PRIME Minister David Cameron's former director of communications has been accused of committing perjury in the trial of former MSP Tommy Sheridan.

Andy Coulson, a former editor of the News Of The World, did not appear in person for the hearing yesterday at the High Court in Glasgow.

It is alleged Coulson, 46, made false claims on December 9 and 10, 2010 while under oath as a witness at the trial of Sheridan and his wife Gail.

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The indictment alleges Coulson falsely testified under oath that before the arrest of private investigator Glenn Mulcaire and News Of The World journalist Clive Goodman on August 8, 2006 he did not know Goodman was involved in phone hacking, and did so together with Mulcaire.

It claims Coulson falsely said he had not heard of Mulcaire and did not know Goodman made payments to him. It also alleges Coulson said he was not aware of a culture of phone hacking at the paper, apart from a "very unfortunate case" involving Goodman.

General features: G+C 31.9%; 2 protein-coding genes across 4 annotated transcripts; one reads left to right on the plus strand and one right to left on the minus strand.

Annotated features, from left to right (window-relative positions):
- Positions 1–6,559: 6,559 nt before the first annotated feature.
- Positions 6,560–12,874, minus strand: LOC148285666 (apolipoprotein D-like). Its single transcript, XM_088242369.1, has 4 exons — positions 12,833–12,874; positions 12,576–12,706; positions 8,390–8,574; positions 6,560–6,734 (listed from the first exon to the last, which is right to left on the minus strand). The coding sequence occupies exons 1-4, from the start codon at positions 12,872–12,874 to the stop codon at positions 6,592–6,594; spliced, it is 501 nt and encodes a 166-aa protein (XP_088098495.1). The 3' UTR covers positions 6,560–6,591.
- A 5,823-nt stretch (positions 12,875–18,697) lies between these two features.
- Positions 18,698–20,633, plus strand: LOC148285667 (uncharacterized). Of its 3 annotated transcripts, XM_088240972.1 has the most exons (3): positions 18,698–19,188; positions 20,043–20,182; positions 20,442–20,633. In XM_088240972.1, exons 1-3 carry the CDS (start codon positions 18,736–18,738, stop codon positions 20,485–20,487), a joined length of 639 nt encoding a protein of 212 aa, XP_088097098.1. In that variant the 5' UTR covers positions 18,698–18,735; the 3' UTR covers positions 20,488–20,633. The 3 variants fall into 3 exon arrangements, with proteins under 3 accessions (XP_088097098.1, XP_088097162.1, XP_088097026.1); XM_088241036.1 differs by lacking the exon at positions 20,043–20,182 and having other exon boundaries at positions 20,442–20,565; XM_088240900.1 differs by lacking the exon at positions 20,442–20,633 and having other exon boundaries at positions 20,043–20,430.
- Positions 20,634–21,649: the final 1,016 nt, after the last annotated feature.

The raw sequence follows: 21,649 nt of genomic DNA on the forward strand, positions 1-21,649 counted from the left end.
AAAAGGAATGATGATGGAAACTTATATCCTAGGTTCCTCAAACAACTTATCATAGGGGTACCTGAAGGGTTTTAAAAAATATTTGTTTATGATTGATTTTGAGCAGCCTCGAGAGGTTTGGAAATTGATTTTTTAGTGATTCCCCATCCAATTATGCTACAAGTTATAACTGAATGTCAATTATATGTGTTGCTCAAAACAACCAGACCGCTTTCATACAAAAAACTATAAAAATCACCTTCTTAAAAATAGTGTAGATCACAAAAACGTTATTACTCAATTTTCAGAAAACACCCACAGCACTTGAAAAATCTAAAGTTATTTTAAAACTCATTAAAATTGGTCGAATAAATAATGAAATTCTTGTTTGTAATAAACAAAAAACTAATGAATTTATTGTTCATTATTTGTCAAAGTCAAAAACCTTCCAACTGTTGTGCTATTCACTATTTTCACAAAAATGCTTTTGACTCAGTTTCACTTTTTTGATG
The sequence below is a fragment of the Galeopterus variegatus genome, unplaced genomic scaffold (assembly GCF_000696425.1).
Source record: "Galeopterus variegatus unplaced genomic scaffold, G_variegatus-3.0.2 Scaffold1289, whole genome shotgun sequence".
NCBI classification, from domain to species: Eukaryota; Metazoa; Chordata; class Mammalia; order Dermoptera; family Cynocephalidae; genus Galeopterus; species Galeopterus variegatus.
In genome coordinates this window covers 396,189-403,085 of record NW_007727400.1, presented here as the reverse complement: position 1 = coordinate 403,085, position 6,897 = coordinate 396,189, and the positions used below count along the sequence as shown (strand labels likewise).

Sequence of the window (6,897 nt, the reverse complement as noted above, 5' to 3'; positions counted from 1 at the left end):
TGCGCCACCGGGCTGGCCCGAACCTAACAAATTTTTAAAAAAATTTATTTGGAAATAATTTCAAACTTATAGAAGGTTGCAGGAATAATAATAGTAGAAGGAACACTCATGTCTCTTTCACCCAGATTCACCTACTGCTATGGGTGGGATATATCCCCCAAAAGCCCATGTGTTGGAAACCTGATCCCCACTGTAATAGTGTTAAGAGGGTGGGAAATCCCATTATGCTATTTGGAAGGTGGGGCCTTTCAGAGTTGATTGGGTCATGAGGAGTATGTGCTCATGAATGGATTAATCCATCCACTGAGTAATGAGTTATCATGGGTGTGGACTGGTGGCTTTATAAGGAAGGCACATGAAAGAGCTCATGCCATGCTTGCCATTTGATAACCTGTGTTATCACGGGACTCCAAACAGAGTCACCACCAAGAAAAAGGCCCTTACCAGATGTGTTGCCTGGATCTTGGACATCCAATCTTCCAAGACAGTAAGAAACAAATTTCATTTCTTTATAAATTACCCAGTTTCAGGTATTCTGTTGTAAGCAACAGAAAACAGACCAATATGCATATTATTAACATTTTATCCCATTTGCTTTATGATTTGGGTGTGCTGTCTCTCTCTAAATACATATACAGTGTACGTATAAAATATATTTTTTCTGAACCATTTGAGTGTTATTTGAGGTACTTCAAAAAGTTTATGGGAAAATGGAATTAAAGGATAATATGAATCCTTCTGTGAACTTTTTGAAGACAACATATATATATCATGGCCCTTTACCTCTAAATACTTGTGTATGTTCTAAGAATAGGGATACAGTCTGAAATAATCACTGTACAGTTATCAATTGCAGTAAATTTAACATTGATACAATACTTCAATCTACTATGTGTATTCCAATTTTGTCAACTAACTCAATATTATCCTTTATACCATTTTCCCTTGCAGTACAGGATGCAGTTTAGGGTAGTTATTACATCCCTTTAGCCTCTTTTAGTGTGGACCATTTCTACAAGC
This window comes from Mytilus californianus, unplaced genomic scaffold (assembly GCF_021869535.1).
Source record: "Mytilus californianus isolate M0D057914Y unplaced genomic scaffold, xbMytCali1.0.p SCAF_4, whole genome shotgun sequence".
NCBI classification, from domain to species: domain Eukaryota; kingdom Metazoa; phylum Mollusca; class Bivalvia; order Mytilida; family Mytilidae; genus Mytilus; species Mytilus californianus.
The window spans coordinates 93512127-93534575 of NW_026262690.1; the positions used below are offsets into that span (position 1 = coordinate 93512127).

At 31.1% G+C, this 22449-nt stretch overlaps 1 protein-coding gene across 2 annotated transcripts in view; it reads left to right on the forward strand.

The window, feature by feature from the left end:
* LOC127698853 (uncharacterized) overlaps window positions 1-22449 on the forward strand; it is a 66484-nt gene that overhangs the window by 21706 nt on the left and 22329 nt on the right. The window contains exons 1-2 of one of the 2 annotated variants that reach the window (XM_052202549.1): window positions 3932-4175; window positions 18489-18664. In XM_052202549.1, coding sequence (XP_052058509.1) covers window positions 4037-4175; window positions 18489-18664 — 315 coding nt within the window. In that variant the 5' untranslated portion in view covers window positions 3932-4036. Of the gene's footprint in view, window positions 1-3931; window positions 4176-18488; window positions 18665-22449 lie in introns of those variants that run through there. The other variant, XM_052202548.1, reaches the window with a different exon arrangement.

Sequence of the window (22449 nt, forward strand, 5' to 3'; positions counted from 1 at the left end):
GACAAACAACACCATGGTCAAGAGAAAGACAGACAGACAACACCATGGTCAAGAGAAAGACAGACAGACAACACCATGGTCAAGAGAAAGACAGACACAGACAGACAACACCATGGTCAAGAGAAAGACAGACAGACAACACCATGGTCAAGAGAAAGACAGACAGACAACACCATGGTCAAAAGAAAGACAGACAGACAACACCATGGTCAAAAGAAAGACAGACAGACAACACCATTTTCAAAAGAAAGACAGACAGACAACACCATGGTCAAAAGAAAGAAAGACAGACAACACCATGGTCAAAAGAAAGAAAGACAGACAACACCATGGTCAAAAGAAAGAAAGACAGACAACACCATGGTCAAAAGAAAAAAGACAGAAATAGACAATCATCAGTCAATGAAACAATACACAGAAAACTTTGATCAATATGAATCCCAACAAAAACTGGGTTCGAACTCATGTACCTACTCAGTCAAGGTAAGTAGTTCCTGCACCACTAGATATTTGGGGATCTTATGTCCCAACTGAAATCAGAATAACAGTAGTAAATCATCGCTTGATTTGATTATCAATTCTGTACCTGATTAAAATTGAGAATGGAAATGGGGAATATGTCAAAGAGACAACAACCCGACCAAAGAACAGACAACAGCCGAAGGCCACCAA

According to the indictment, Coulson was aware of a number of instances of phone hacking at the paper between April 1, 2002 and August 8, 2006 while he was editor and acting editor. These involved murder victim Milly Dowler, actor Daniel Craig and journalist Kimberley Quinn or Fortier.

It also claims that between December 1, 2002 and January 26, 2007, while editor and deputy editor, Coulson understood payments had been made to corrupt police officers by Goodman.

The payments included £750 in or around December 2002, £1,000 in or around January 2003, and £1,000 in or around June 2005.

These were made to procure a "green book" or other similar directories containing information, including telephone numbers relating to the Royal Family and their staff, the indictment states.

Prosecutors allege that between October 10, 2005 and August 8, 2006 Coulson had heard of Mulcaire, who as well as being a private investigator was contracted to the newspaper. They allege he knew Goodman was involved in phone hacking and did so together with Mulcaire.

It is claimed Coulson knew Goodman made payments to Mulcaire of £500 a week until February 2006, followed by payments amounting to £4,800.

The prosecution also alleges Coulson knew Mulcaire was employed by the paper and had e-mail exchanges about him with Goodman.

No pleas were entered. Another hearing was set for October.